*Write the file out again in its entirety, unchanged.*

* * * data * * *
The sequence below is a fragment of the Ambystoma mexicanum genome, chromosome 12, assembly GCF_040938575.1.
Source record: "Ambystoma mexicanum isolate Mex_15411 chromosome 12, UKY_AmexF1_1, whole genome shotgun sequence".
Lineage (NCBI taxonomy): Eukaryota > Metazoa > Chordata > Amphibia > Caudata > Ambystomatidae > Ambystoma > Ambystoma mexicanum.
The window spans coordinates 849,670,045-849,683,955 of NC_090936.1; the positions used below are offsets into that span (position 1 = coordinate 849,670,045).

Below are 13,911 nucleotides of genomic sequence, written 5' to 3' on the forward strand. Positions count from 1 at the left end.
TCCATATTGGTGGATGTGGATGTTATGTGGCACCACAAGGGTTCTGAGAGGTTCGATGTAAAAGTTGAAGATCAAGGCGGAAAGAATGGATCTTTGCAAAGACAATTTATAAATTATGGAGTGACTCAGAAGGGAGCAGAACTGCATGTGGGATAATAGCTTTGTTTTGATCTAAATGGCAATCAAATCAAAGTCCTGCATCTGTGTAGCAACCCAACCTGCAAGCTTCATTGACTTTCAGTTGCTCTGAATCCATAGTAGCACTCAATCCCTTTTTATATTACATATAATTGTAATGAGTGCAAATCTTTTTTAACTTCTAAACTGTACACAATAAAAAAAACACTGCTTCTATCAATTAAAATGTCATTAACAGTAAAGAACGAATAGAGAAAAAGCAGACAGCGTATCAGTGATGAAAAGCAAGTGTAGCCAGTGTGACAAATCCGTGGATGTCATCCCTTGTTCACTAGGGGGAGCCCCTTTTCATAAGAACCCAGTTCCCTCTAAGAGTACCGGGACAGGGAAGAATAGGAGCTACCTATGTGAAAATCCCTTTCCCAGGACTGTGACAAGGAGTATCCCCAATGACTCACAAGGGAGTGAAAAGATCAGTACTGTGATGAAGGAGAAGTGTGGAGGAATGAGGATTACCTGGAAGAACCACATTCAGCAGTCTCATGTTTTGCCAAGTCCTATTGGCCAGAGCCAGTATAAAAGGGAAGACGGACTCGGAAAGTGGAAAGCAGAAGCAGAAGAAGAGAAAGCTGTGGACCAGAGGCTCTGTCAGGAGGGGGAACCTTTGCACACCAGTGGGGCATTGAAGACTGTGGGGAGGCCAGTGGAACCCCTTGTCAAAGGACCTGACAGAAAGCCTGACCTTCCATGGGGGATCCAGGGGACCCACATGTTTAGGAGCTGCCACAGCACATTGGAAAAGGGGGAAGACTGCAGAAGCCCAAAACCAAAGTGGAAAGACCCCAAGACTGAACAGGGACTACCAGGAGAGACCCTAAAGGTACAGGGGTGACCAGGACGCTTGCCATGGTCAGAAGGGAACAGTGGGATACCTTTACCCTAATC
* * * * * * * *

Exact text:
The sequence below is a fragment of the Ambystoma mexicanum genome, chromosome 12, assembly GCF_040938575.1.
Source record: "Ambystoma mexicanum isolate Mex_15411 chromosome 12, UKY_AmexF1_1, whole genome shotgun sequence".
Lineage (NCBI taxonomy): Eukaryota > Metazoa > Chordata > Amphibia > Caudata > Ambystomatidae > Ambystoma > Ambystoma mexicanum.
The window spans coordinates 849,670,045-849,683,955 of NC_090936.1; the positions used below are offsets into that span (position 1 = coordinate 849,670,045).

Below are 13,911 nucleotides of genomic sequence, written 5' to 3' on the forward strand. Positions count from 1 at the left end.
TCCATATTGGTGGATGTGGATGTTATGTGGCACCACAAGGGTTCTGAGAGGTTCGATGTAAAAGTTGAAGATCAAGGCGGAAAGAATGGATCTTTGCAAAGACAATTTATAAATTATGGAGTGACTCAGAAGGGAGCAGAACTGCATGTGGGATAATAGCTTTGTTTTGATCTAAATGGCAATCAAATCAAAGTCCTGCATCTGTGTAGCAACCCAACCTGCAAGCTTCATTGACTTTCAGTTGCTCTGAATCCATAGTAGCACTCAATCCCTTTTTATATTACATATAATTGTAATGAGTGCAAATCTTTTTTAACTTCTAAACTGTACACAATAAAAAAAACACTGCTTCTATCAATTAAAATGTCATTAACAGTAAAGAACGAATAGAGAAAAAGCAGACAGCGTATCAGTGATGAAAAGCAAGTGTAGCCAGTGTGACAAATCCGTGGATGTCATCCCTTGTTCACTAGGGGGAGCCCCTTTTCATAAGAACCCAGTTCCCTCTAAGAGTACCGGGACAGGGAAGAATAGGAGCTACCTATGTGAAAATCCCTTTCCCAGGACTGTGACAAGGAGTATCCCCAATGACTCACAAGGGAGTGAAAAGATCAGTACTGTGATGAAGGAGAAGTGTGGAGGAATGAGGATTACCTGGAAGAACCACATTCAGCAGTCTCATGTTTTGCCAAGTCCTATTGGCCAGAGCCAGTATAAAAGGGAAGACGGACTCGGAAAGTGGAAAGCAGAAGCAGAAGAAGAGAAAGCTGTGGACCAGAGGCTCTGTCAGGAGGGGGAACCTTTGCACACCAGTGGGGCATTGAAGACTGTGGGGAGGCCAGTGGAACCCCTTGTCAAAGGACCTGACAGAAAGCCTGACCTTCCATGGGGGATCCAGGGGACCCACATGTTTAGGAGCTGCCACAGCACATTGGAAAAGGGGGAAGACTGCAGAAGCCCAAAACCAAAGTGGAAAGACCCCAAGACTGAACAGGGACTACCAGGAGAGACCCTAAAGGTACAGGGGTGACCAGGACGCTTGCCATGGTCAGAAGGGAACAGTGGGATACCTTTACCCTAATC